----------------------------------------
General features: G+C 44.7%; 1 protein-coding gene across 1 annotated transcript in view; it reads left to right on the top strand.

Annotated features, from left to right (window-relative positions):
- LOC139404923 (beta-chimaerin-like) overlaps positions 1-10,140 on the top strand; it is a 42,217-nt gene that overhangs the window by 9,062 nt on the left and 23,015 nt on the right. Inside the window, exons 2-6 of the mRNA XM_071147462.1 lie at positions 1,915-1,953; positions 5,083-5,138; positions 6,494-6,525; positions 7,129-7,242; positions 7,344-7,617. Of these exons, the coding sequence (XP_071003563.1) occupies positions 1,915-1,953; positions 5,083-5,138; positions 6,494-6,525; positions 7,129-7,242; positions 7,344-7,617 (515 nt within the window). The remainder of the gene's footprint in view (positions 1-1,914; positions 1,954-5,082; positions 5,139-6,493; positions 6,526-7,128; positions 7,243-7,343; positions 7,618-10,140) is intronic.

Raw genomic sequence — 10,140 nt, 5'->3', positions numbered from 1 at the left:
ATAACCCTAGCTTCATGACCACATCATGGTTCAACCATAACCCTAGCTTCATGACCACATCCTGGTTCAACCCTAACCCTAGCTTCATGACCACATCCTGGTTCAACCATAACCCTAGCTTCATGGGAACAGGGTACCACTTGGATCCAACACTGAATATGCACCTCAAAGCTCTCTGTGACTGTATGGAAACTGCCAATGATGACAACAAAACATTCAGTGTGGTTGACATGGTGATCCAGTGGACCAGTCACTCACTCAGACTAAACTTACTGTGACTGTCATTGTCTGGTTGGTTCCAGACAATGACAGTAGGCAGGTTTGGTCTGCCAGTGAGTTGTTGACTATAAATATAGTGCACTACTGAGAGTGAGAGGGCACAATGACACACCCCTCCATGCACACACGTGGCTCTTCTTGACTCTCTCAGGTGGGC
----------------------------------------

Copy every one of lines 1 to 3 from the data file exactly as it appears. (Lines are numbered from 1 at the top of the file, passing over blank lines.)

General features: G+C 44.7%; 1 protein-coding gene across 1 annotated transcript in view; it reads left to right on the top strand.

Annotated features, from left to right (window-relative positions):
- LOC139404923 (beta-chimaerin-like) overlaps positions 1-10,140 on the top strand; it is a 42,217-nt gene that overhangs the window by 9,062 nt on the left and 23,015 nt on the right. Inside the window, exons 2-6 of the mRNA XM_071147462.1 lie at positions 1,915-1,953; positions 5,083-5,138; positions 6,494-6,525; positions 7,129-7,242; positions 7,344-7,617. Of these exons, the coding sequence (XP_071003563.1) occupies positions 1,915-1,953; positions 5,083-5,138; positions 6,494-6,525; positions 7,129-7,242; positions 7,344-7,617 (515 nt within the window). The remainder of the gene's footprint in view (positions 1-1,914; positions 1,954-5,082; positions 5,139-6,493; positions 6,526-7,128; positions 7,243-7,343; positions 7,618-10,140) is intronic.